“This is terrible,” Adam said, as they tried to make camp that night. He had insisted that they move away from the riverbank as the water rose once more. Ben had protested that they would lose time in the morning, and he and Adam had ended up having a heated row about it. However, Hoss had intervened, cooled everything down and persuaded Ben that Adam was right. Since Ben had known all along that Adam was right, he had given in quietly. “We’re going to be soaked through by morning.”
“I suppose you want to go home?” Ben asked, acidly.
“Yes, I do,” Adam admitted quietly. “We’ve come about 15 miles, and we haven’t seen any sign of Joe. Pa, I think we have to accept the fact that he’s gone. Let Roy wire to sheriffs further downstream, and see if anyone’s found a body. We can’t go on like this. We haven’t been dry all day, and if this goes on, we’ll end up sick. You especially, Pa. You haven’t eaten enough to keep a sparrow alive.”
Glaring at Adam, Ben tried to think of a way to refute what his oldest son was saying, but he couldn’t. He was bone tired and wanted nothing more than to lie down and sleep. Deep in his heart, he feared that Joe was dead. His shoulder slumped.
“I’m sorry, son,” he said, wearily. “You’re right. We should go back.” He avoided making eye contact with either son, afraid that they would see that he’d given up hope of finding Joe alive. “I’ll go and get some water,” he said, and headed down to the river without looking back.
Crouching by the water, Ben let the tears come. He had so many memories of Joe, stretching from his birth until the last time he had seen him. Each one confirmed Joe’s love of life, and made it more difficult to accept that he might never see his son again, and might never even have the dubious comfort of finding his body. Rising stiffly, Ben stumbled on the loose shale of the riverbank, and tripped. He let out a startled yell as he fell into the churning waters.
For an instant, the icy waters caught at his breath, and Ben struggled to get his head back above water. He had no breath to shout for help, and he flailed helplessly, until he finally surfaced.
“Pa!” He heard the shout, but he was still in the thrall of the water, and finding it difficult to get his limbs moving. He sank again.
Moments later, and hand grabbed his coat, and he was dragged to the surface. A strong arm was under his, and Adam’s reassuring voice spoke in his ear. “It’s all right, Pa, I’ve got you.”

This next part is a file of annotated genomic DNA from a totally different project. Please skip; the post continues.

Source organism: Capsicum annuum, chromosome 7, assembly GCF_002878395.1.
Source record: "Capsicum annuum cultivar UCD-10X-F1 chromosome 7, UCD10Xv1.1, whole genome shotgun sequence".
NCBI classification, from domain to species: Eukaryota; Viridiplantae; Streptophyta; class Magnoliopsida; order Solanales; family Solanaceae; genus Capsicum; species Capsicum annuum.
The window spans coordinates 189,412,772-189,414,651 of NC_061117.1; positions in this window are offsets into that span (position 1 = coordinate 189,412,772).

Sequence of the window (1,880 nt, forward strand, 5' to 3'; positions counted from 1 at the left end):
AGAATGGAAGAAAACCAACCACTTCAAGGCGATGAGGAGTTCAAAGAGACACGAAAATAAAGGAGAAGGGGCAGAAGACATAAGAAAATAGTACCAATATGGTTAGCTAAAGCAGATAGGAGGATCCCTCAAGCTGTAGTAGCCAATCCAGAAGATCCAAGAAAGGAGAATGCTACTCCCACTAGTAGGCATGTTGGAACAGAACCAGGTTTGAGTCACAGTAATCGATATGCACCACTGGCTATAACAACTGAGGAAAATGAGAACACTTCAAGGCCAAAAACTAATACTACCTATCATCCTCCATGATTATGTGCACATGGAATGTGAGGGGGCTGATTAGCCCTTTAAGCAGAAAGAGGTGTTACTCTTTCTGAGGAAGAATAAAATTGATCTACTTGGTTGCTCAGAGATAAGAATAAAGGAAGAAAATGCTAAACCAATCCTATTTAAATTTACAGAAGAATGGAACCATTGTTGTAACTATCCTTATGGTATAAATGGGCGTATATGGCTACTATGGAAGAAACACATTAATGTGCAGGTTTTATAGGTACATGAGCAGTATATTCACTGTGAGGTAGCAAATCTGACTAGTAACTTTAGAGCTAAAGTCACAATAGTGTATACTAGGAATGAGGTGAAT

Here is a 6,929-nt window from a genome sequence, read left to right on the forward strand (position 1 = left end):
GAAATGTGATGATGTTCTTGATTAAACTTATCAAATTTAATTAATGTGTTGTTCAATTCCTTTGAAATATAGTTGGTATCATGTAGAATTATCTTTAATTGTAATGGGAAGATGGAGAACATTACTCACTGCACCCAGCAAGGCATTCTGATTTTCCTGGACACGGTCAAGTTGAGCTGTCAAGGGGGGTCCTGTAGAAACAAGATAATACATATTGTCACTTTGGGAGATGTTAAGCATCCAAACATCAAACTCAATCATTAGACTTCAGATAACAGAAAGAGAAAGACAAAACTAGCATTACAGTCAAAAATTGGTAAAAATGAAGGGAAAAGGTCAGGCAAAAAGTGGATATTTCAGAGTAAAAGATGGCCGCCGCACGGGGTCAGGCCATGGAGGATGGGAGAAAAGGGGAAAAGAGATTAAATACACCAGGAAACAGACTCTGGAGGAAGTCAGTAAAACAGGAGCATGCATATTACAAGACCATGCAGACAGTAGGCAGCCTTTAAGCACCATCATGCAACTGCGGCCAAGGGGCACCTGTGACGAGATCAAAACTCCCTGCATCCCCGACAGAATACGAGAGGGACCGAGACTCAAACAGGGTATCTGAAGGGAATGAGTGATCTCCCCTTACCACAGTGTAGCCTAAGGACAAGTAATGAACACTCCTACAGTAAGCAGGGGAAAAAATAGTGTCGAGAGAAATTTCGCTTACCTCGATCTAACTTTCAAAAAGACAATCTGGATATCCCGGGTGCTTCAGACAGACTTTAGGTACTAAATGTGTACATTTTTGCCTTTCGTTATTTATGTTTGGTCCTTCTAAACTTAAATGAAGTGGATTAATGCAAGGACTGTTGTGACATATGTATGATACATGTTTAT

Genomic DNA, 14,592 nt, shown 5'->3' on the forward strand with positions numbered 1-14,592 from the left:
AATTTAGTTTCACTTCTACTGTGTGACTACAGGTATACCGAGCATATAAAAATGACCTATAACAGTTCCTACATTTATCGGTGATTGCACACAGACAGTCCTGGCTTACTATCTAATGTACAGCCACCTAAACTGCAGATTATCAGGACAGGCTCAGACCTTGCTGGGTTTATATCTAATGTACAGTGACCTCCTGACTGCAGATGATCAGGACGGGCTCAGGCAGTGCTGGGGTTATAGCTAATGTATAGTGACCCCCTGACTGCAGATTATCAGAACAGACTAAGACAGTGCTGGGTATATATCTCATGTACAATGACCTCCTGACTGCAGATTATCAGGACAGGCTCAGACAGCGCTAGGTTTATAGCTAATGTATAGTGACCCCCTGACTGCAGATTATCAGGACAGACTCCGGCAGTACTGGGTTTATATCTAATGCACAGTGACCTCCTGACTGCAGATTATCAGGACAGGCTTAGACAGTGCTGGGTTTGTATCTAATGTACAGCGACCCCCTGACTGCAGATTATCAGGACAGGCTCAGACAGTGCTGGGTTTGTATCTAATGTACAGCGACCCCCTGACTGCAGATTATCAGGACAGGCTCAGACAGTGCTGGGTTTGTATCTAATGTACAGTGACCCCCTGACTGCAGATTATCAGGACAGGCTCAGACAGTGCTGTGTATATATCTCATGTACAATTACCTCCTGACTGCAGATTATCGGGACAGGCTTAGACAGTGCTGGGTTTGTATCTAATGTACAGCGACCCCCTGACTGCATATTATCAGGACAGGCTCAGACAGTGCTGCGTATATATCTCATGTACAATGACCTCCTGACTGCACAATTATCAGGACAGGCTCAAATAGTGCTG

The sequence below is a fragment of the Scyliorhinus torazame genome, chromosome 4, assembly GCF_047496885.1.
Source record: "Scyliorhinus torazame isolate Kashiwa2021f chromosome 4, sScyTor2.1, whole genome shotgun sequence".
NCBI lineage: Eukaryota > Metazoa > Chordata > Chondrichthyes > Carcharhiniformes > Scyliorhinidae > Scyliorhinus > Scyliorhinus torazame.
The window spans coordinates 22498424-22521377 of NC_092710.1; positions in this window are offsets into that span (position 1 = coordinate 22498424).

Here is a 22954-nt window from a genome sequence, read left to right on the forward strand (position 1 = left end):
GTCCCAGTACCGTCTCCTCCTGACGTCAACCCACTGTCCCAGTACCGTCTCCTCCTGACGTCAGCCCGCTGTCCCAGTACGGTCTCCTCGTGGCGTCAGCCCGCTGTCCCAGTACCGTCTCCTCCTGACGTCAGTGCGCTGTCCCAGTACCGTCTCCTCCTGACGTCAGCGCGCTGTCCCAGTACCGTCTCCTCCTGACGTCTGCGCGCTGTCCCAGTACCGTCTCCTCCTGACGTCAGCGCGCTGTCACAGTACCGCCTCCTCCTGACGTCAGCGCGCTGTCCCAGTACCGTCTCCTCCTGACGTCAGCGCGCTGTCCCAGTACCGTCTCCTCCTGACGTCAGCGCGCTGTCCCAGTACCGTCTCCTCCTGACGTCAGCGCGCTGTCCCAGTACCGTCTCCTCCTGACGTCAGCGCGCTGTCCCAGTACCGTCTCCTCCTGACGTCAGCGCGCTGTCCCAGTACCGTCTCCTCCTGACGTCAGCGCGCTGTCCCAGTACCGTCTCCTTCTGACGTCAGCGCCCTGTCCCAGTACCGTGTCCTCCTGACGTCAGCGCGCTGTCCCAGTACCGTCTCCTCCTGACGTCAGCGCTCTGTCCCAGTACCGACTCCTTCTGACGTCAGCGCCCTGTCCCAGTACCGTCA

It was a relief to allow someone else to take over and get him to safety. It took only seconds for Adam to swim with Ben to the bank, and Hoss helped them both out. Ben sat on the bank and coughed the water from his lungs, shivering helplessly in the rising wind.
It didn’t escape any of them that they were in a far more dangerous situation than they had been just a few scant minutes ago. Adam and Ben were soaked through. The rain was continuing, and the wind was rising. If they didn’t get to some kind of shelter soon, they could end up suffering from hypothermia.
As soon as Ben’s breathing was under control, they went back to the horses, and Hoss wrapped blankets round his shivering family. He swiftly saddled the horses, and they all mounted, instinctively heading back towards home, although they were unlikely to get there in the dark, given the weather.
Lifting his head to peer into the lashing rain, Ben wondered if this would be the end of the Cartwright family.
As the weather worsened, Roy Coffee, who had elected to stay the night at the ranch, began to look more and more concerned. The hands he’d sent out looking for Ben had returned without him, and he couldn’t, in all conscience, blame them for coming back.
The meal Hop Sing had produced was excellent, as usual, and Jennie had found herself dozing in front of the fire. She finally roused herself to go and check on Joe, who was sleeping restlessly. She left him undisturbed, and went back downstairs.
Spying the photos on Ben’s desk, she looked closely at each of them. Three handsome women, all different. She guessed which woman was which from what Roy had said. She hadn’t met Adam and Hoss, but Roy assured her they resembled their mothers almost as much as Joe resembled his.
This was a special family; she could tell that from the atmosphere of the house. The house felt happy and welcoming. Jennie was extremely sensitive to atmospheres, and she could feel nothing but good in this one. It would be tragic if anything happened to any of the family. Bidding Roy goodnight, Jennie went to her room. There, she knelt by the side of the bed in earnest prayer, then rose, knowing what she had to do.
It seemed that they were making no headway at all. The rain lashed down relentlessly, and the wind clutched at their sodden clothes. Ben looked frail and old all of a sudden, as the cold took its toll on his weakened stamina. Adam wiped at his dripping nose with a saturated sleeve, feeling an ominous tightening in his chest. He had always had a tendency towards a weak chest, and this soaking, combined with the emotional stress he was under, had weakened his resistance.